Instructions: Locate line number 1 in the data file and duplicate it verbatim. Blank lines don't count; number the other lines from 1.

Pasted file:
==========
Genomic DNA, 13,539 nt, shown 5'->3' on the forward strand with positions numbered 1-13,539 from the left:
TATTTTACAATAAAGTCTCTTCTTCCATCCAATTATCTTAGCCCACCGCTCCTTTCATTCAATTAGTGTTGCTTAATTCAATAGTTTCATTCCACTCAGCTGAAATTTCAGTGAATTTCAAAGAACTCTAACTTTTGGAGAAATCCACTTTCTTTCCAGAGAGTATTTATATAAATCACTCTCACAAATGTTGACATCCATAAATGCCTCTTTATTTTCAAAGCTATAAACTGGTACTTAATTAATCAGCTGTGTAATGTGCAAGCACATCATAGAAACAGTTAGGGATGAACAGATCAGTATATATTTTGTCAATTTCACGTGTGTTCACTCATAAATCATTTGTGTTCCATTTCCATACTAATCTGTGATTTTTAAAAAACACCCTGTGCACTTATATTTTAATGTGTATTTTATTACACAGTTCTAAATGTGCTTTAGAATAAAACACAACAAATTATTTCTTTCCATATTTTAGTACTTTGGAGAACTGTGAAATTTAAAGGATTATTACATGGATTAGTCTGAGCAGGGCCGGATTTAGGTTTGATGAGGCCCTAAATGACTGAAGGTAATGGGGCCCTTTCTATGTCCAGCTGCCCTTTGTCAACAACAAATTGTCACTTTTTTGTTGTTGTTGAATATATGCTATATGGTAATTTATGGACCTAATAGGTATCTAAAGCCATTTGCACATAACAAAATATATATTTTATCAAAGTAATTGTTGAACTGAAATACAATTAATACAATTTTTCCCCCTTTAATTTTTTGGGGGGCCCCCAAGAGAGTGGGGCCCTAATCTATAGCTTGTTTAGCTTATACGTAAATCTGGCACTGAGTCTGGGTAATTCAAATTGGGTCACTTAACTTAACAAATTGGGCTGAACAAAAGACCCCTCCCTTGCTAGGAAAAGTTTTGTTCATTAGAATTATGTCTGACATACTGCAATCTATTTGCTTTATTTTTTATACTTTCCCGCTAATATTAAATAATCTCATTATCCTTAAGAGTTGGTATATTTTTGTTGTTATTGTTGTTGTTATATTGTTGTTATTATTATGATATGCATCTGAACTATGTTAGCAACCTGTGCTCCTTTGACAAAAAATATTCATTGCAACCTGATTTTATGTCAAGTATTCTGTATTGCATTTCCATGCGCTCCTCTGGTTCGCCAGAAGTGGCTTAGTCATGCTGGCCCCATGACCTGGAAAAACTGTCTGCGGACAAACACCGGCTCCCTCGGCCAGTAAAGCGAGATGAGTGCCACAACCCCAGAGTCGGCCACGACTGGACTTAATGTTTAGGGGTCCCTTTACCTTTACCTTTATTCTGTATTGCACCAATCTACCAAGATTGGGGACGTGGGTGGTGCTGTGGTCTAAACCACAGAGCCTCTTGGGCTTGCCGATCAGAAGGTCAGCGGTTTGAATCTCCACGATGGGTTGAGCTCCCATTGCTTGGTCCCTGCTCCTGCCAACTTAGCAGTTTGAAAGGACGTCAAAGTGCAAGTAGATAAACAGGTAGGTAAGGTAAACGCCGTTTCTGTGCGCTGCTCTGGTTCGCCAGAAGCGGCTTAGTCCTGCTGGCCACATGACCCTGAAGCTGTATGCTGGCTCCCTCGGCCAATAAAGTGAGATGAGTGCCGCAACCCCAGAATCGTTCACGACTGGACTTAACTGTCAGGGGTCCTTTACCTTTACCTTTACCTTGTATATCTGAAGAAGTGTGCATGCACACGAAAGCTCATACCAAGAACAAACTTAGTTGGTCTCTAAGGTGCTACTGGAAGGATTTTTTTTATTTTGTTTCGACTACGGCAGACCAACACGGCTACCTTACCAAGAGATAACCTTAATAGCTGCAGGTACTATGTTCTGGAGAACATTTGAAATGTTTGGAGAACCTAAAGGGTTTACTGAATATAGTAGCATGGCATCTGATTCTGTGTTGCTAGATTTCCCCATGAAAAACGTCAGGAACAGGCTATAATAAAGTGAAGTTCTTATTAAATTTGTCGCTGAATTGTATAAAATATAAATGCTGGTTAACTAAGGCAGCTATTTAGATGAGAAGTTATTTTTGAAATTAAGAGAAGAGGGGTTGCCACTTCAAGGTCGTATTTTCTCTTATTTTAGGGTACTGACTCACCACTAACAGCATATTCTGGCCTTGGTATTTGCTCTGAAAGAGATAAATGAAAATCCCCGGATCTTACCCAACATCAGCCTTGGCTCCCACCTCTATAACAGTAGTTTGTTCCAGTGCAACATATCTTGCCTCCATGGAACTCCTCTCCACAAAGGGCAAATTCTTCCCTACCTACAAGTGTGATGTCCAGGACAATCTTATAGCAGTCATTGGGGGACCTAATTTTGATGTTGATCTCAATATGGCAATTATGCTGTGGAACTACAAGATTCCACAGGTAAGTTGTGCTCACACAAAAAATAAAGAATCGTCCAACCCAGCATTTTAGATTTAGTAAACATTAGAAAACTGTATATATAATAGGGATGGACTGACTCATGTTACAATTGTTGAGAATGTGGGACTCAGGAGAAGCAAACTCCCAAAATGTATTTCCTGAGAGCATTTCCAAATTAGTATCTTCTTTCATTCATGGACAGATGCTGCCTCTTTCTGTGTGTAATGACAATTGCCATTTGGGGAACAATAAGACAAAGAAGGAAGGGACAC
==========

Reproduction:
Genomic DNA, 13,539 nt, shown 5'->3' on the forward strand with positions numbered 1-13,539 from the left: